Election 2020, our environment, and you
We want to hear what this election means for you
BOZEMAN, Mont.—"It's sad to win and be this depressed."
I was talking to a cousin in deep-blue Washington, D.C. But living in a state that went from purple to crimson Tuesday, I had to ruefully smile: Who won in this election? Who lost?
Four years ago, as the nation awoke to the first shock and reckoning of a Trump presidency, I was on a cross-country flight, blissfully unplugged. Looking out at our country from my window seat, I watched all that hand-wringing disappear against truly tectonic forces shaping our landscape. I was blessed with literally a 30,000-foot view.
I thought then that progressives had failed to build the coalitions necessary for broad support of clean energy, a healthier climate, environmental justice. That Democrats had left large portions of the population behind. To move forward on clean water, low-carbon energy, environmental and racial justice, we needed to go back and get them. To do the hard work of bringing everyone together.
Donald Trump of course spent four years doing nothing of the sort. But to be fair, the Democrats didn't really do so, either. And so we find ourselves, in many ways, in the same space four years later: Riven, mistrustful, divided – deeply so.
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'Victories are rarely easy'
Four years ago I turned to newsman Dan Rather for solace and insight. He's still in my head and my Facebook feed, a veteran of 18 presidential campaigns – 72 years.
"I don't minimize the challenges we are facing," he wrote Wednesday morning. "The struggle for justice and the truth seems more difficult than many had hoped."
"I know many are tired, disappointed, and in disbelief. Many wonder what their country truly is and where it might go. All of these are natural reactions to where America is today. But I have seen over the course of my lifetime that victories are rarely easy and the struggle for healing and hope takes time and perseverance, because the forces of hate and lies are always easier to summon."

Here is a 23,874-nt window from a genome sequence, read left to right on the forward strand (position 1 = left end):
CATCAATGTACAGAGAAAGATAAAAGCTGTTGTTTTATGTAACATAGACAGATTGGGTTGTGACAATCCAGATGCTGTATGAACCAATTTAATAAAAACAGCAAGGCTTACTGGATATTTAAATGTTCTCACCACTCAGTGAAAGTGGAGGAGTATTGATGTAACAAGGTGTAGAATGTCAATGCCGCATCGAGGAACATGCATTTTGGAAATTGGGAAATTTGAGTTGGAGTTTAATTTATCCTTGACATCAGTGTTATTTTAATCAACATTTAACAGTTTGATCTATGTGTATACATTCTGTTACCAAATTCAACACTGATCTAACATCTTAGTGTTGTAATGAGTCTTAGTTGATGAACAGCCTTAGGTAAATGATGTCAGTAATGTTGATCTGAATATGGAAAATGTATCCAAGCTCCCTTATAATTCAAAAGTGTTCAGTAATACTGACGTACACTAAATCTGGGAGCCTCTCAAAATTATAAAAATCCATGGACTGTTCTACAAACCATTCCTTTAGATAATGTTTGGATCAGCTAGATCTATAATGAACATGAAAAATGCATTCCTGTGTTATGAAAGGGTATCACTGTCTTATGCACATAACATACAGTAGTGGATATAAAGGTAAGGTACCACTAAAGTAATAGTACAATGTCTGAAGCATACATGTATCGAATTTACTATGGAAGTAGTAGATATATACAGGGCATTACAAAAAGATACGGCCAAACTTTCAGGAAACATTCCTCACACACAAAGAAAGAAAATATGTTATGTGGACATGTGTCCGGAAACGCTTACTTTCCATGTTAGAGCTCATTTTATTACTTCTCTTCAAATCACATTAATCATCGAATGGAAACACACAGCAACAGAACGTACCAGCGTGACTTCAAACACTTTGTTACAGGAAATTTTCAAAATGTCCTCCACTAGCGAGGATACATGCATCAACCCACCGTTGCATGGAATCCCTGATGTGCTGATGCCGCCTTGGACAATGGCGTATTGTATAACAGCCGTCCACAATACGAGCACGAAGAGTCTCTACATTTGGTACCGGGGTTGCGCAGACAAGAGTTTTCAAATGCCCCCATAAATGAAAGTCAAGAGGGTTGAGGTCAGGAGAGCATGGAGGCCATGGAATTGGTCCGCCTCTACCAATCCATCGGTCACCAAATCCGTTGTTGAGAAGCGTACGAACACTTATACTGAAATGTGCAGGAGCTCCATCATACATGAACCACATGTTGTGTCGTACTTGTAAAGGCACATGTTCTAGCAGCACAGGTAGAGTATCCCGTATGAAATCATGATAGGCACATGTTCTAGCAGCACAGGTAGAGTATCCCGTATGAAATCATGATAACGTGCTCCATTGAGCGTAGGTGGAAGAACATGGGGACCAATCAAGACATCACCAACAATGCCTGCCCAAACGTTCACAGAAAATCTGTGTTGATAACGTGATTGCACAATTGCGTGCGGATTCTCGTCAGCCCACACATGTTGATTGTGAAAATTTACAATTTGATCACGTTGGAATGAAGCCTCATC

Once proudly bipartisan
As President-elect Biden looks toward governing, he'll face largely the same Senate as his former boss, Barack Obama. The Green New Deal envisioned by Sen. Ed Markey, D-Mass., and Rep. Alexandria Ocasio-Cortez, D-N.Y. will never get through that door. Would that be so bad? Should we be so glum about a Biden Administration forced to seek compromise and bipartisanship?
Then I look at the election results in my beloved, once proudly bipartisan Montana. Until Tuesday this state had never – not in my lifetime, not in my parent's lifetime, not in my grandparent's – approved a straight Republican ticket for every statewide office: President, U.S. senator, U.S. representative, governor, attorney general, auditor, education secretary.
Even the Public Service Commission, the obscure body regulating our utilities – and that decides whether our state will keep producing coal-fired power or tap the abundant wind blowing over eastern Montana – is all Republican.
Driving past endless fields of wheat stubble in Central Montana on Thursday, listening to talk radio, my wife reported hearing little but all-caps cries of FAKE NEWS, FAKE VOTES, STOLEN ELECTION. The lines are etched much harder into our political landscape.
I don't see any mood for compromise.
So the job for me, as head of an organization that works to bring good science into public discussion on our health and environment, is clear: We will investigate and challenge. We will continue to bring to light science that makes sense of our world and makes us healthier.
I'm not naive to think a few stories or studies will get us out of this tangled mess. But sunlight helps.
The 30,000-foot perspective
And so I turn back to Dan Rather and his 30,000-foot view, a perspective that takes in World War II, the Cuban Missile Crisis, 1960s Civil Rights fights.
"This nation will have to find a way to heal, no matter how improbable that seems today," he said. "Healing doesn't mean forfeiting one's values. It does not mean watering down the structural, policy, and cultural changes we will have to make. But it does mean not losing a sense of one's humanity, humility, and empathy."
That is the task for all of us today.
Editor's note: What does this election mean for you? Write to us, and we'll publish a compilation later in the month: firstname.lastname@example.org. We'd love to hear your story.